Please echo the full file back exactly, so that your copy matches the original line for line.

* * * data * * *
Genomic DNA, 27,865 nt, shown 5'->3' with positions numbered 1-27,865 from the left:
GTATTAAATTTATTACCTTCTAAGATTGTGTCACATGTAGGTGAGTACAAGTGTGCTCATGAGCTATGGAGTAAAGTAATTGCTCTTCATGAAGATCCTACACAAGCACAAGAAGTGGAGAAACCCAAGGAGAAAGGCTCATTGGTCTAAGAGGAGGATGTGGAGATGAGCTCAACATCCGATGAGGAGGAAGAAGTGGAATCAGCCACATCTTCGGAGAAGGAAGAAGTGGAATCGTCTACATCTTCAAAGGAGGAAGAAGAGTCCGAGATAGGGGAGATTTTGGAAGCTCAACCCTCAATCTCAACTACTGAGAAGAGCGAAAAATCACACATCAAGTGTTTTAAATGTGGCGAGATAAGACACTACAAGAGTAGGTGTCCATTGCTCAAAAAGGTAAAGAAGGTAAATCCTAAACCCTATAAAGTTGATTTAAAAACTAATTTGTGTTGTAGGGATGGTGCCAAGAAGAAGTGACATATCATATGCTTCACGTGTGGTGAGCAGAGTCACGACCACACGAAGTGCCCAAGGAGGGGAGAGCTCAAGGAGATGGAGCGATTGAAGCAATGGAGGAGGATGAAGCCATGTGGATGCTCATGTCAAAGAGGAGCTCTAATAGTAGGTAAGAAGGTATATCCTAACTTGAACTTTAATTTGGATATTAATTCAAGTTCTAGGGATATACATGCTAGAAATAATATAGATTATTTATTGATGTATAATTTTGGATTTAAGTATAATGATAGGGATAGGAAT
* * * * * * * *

Genomic DNA, 27,865 nt, shown 5'->3' with positions numbered 1-27,865 from the left:
GTATTAAATTTATTACCTTCTAAGATTGTGTCACATGTAGGTGAGTACAAGTGTGCTCATGAGCTATGGAGTAAAGTAATTGCTCTTCATGAAGATCCTACACAAGCACAAGAAGTGGAGAAACCCAAGGAGAAAGGCTCATTGGTCTAAGAGGAGGATGTGGAGATGAGCTCAACATCCGATGAGGAGGAAGAAGTGGAATCAGCCACATCTTCGGAGAAGGAAGAAGTGGAATCGTCTACATCTTCAAAGGAGGAAGAAGAGTCCGAGATAGGGGAGATTTTGGAAGCTCAACCCTCAATCTCAACTACTGAGAAGAGCGAAAAATCACACATCAAGTGTTTTAAATGTGGCGAGATAAGACACTACAAGAGTAGGTGTCCATTGCTCAAAAAGGTAAAGAAGGTAAATCCTAAACCCTATAAAGTTGATTTAAAAACTAATTTGTGTTGTAGGGATGGTGCCAAGAAGAAGTGACATATCATATGCTTCACGTGTGGTGAGCAGAGTCACGACCACACGAAGTGCCCAAGGAGGGGAGAGCTCAAGGAGATGGAGCGATTGAAGCAATGGAGGAGGATGAAGCCATGTGGATGCTCATGTCAAAGAGGAGCTCTAATAGTAGGTAAGAAGGTATATCCTAACTTGAACTTTAATTTGGATATTAATTCAAGTTCTAGGGATATACATGCTAGAAATAATATAGATTATTTATTGATGTATAATTTTGGATTTAAGTATAATGATAGGGATAGGAAT